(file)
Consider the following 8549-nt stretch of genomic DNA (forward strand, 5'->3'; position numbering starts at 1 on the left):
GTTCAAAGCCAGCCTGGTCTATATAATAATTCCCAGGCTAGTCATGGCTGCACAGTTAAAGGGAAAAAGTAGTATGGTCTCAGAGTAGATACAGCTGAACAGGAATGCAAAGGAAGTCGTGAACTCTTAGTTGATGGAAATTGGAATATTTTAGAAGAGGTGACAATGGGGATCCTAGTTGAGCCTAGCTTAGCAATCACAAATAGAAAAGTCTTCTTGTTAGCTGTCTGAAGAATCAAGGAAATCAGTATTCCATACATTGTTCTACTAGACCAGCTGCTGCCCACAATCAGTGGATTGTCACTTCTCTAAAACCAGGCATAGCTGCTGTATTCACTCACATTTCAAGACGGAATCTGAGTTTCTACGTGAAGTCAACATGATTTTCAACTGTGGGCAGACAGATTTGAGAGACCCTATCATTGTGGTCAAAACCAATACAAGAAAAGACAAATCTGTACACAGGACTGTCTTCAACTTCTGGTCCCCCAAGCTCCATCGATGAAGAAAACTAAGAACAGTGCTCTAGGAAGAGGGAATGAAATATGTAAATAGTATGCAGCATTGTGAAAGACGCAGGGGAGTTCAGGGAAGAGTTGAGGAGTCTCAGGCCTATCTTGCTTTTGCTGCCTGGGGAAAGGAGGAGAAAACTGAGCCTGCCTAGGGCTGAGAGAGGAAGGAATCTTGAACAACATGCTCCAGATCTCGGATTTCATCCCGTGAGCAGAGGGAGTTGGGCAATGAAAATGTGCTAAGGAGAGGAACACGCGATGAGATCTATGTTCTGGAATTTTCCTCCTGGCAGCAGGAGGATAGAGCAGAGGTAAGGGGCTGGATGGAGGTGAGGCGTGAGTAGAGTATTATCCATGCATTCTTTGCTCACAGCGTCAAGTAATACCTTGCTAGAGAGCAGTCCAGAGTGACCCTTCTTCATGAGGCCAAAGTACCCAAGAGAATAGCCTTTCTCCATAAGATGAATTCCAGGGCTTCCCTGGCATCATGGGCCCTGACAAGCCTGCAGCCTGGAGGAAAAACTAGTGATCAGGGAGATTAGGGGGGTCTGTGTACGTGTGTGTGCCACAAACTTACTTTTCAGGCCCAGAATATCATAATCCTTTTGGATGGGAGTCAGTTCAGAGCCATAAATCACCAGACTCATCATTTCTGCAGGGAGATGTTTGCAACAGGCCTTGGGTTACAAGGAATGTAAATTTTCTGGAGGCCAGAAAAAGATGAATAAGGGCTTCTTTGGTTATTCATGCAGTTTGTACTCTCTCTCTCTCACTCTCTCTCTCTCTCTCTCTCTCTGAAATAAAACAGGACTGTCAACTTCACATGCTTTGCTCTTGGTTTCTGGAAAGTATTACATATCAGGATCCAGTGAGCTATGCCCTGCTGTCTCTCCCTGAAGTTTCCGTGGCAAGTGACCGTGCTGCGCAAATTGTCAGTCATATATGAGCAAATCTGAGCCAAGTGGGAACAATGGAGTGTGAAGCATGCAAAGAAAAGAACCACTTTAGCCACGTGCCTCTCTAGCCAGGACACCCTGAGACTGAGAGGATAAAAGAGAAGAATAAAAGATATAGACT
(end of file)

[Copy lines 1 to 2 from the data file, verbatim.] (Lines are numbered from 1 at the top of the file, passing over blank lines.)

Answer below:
Consider the following 8549-nt stretch of genomic DNA (forward strand, 5'->3'; position numbering starts at 1 on the left):
GTTCAAAGCCAGCCTGGTCTATATAATAATTCCCAGGCTAGTCATGGCTGCACAGTTAAAGGGAAAAAGTAGTATGGTCTCAGAGTAGATACAGCTGAACAGGAATGCAAAGGAAGTCGTGAACTCTTAGTTGATGGAAATTGGAATATTTTAGAAGAGGTGACAATGGGGATCCTAGTTGAGCCTAGCTTAGCAATCACAAATAGAAAAGTCTTCTTGTTAGCTGTCTGAAGAATCAAGGAAATCAGTATTCCATACATTGTTCTACTAGACCAGCTGCTGCCCACAATCAGTGGATTGTCACTTCTCTAAAACCAGGCATAGCTGCTGTATTCACTCACATTTCAAGACGGAATCTGAGTTTCTACGTGAAGTCAACATGATTTTCAACTGTGGGCAGACAGATTTGAGAGACCCTATCATTGTGGTCAAAACCAATACAAGAAAAGACAAATCTGTACACAGGACTGTCTTCAACTTCTGGTCCCCCAAGCTCCATCGATGAAGAAAACTAAGAACAGTGCTCTAGGAAGAGGGAATGAAATATGTAAATAGTATGCAGCATTGTGAAAGACGCAGGGGAGTTCAGGGAAGAGTTGAGGAGTCTCAGGCCTATCTTGCTTTTGCTGCCTGGGGAAAGGAGGAGAAAACTGAGCCTGCCTAGGGCTGAGAGAGGAAGGAATCTTGAACAACATGCTCCAGATCTCGGATTTCATCCCGTGAGCAGAGGGAGTTGGGCAATGAAAATGTGCTAAGGAGAGGAACACGCGATGAGATCTATGTTCTGGAATTTTCCTCCTGGCAGCAGGAGGATAGAGCAGAGGTAAGGGGCTGGATGGAGGTGAGGCGTGAGTAGAGTATTATCCATGCATTCTTTGCTCACAGCGTCAAGTAATACCTTGCTAGAGAGCAGTCCAGAGTGACCCTTCTTCATGAGGCCAAAGTACCCAAGAGAATAGCCTTTCTCCATAAGATGAATTCCAGGGCTTCCCTGGCATCATGGGCCCTGACAAGCCTGCAGCCTGGAGGAAAAACTAGTGATCAGGGAGATTAGGGGGGTCTGTGTACGTGTGTGTGCCACAAACTTACTTTTCAGGCCCAGAATATCATAATCCTTTTGGATGGGAGTCAGTTCAGAGCCATAAATCACCAGACTCATCATTTCTGCAGGGAGATGTTTGCAACAGGCCTTGGGTTACAAGGAATGTAAATTTTCTGGAGGCCAGAAAAAGATGAATAAGGGCTTCTTTGGTTATTCATGCAGTTTGTACTCTCTCTCTCTCACTCTCTCTCTCTCTCTCTCTCTCTGAAATAAAACAGGACTGTCAACTTCACATGCTTTGCTCTTGGTTTCTGGAAAGTATTACATATCAGGATCCAGTGAGCTATGCCCTGCTGTCTCTCCCTGAAGTTTCCGTGGCAAGTGACCGTGCTGCGCAAATTGTCAGTCATATATGAGCAAATCTGAGCCAAGTGGGAACAATGGAGTGTGAAGCATGCAAAGAAAAGAACCACTTTAGCCACGTGCCTCTCTAGCCAGGACACCCTGAGACTGAGAGGATAAAAGAGAAGAATAAAAGATATAGACT